The past seven years of Operation Perfect Hedge have been a “whirlwind,” said David Chaves, Securities Program Coordinator of the Federal Bureau of Investigation. He was the third speaker in the four-part webinar panel on March 11, 2014, “Fixing the Financial Industry’s Broken Windows,” sponsored by GARP.
The undercover operation was born in 2007, amid the confluence of several factors that produced the financial crisis. At the time, there were a couple of “pump and dump” schemes but the FBI “couldn’t put anyone in,” Chaves said. Two individuals were identified by the Securities and Exchange Commission through market analysis. “Those two people cooperated and led to catching others.”
Chaves said that agents spent months in full-day surveillance. It required “a lot of effort on the front end to win these people over.” The FBI used computer-based tools to sift through data to find “aberrational” trading and relationships.
Since then, the FBI in its undercover Operation Perfect Hedge has gone on to other cases, resulting in charges of insider trading against 83 individuals and 4 entities.
“You will be wiring up against friends and family,” the cooperators are advised. Once wired, they are instructed to engage in conversations about insider trading schemes.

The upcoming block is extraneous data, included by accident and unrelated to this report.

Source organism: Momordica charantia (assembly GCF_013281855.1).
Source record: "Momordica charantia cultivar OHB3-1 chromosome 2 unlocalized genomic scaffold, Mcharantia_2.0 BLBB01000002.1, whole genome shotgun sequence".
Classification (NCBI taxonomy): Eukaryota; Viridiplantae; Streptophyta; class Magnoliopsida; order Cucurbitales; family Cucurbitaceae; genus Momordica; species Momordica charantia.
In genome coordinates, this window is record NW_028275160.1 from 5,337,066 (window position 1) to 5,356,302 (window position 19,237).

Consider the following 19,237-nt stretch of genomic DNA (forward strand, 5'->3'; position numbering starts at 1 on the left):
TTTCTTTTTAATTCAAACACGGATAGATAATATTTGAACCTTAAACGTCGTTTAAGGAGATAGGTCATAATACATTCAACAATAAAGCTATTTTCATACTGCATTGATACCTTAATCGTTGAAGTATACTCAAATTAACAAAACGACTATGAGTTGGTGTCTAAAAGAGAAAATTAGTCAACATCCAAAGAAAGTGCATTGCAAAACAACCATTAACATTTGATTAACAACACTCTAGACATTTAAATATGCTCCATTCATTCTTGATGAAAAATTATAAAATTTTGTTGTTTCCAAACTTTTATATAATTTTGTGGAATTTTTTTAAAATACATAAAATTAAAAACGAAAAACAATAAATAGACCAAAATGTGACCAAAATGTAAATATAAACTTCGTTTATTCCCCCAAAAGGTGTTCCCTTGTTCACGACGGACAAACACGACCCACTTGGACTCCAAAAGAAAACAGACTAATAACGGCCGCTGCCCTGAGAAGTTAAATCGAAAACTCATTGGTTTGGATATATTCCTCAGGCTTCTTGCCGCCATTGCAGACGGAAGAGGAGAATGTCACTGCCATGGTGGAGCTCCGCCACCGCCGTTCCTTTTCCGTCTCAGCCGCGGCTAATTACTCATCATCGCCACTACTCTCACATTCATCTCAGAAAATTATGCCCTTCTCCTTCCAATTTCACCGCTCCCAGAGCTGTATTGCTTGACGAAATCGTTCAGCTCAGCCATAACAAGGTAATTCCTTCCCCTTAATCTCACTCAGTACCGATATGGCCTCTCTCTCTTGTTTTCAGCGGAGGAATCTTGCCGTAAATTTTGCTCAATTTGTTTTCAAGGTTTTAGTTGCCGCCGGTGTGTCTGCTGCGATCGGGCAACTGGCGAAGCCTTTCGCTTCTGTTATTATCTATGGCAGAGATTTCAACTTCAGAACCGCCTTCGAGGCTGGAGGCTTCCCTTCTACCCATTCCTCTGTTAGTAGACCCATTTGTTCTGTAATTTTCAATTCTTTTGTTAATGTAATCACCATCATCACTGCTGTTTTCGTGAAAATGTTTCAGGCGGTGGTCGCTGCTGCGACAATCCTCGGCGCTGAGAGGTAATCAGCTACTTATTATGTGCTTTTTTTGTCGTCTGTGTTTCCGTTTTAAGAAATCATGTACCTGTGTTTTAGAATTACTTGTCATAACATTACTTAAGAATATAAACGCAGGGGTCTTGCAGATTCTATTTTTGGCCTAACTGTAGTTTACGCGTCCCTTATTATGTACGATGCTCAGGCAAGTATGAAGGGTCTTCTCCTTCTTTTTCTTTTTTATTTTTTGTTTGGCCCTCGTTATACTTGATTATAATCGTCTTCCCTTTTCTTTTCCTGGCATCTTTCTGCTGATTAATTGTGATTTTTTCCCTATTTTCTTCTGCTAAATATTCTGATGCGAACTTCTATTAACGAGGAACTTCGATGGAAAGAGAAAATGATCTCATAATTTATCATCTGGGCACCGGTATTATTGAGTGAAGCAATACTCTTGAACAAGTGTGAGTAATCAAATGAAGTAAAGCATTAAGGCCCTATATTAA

In order to present the evidence, Chaves said, “we attempt to show the court we have advanced the case as much as possible through other means—such as surveillance and record review—but still needed to do a wiretap.” Efforts to throw out Title 3 material have been “largely unsuccessful,” he said, referring to the capability of the FBI to gather information on individuals which would normally be protected under the US Constitution through the use of FISA, Title 3 monitoring.
All told, about fifty people have pled out. Chaves said it has been “worthwhile” for cooperators, when the time comes to sentencing. He noted that only two cooperators have gone to jail—one was an attorney, and one was a recidivist.
Chaves emphasized that, by and large, markets are good and function well. Still, “there’s lots going on, because greed drives the markets.” He estimated there was “1 to 2 percent aberrational behaviour, no matter what sector you look at.” ª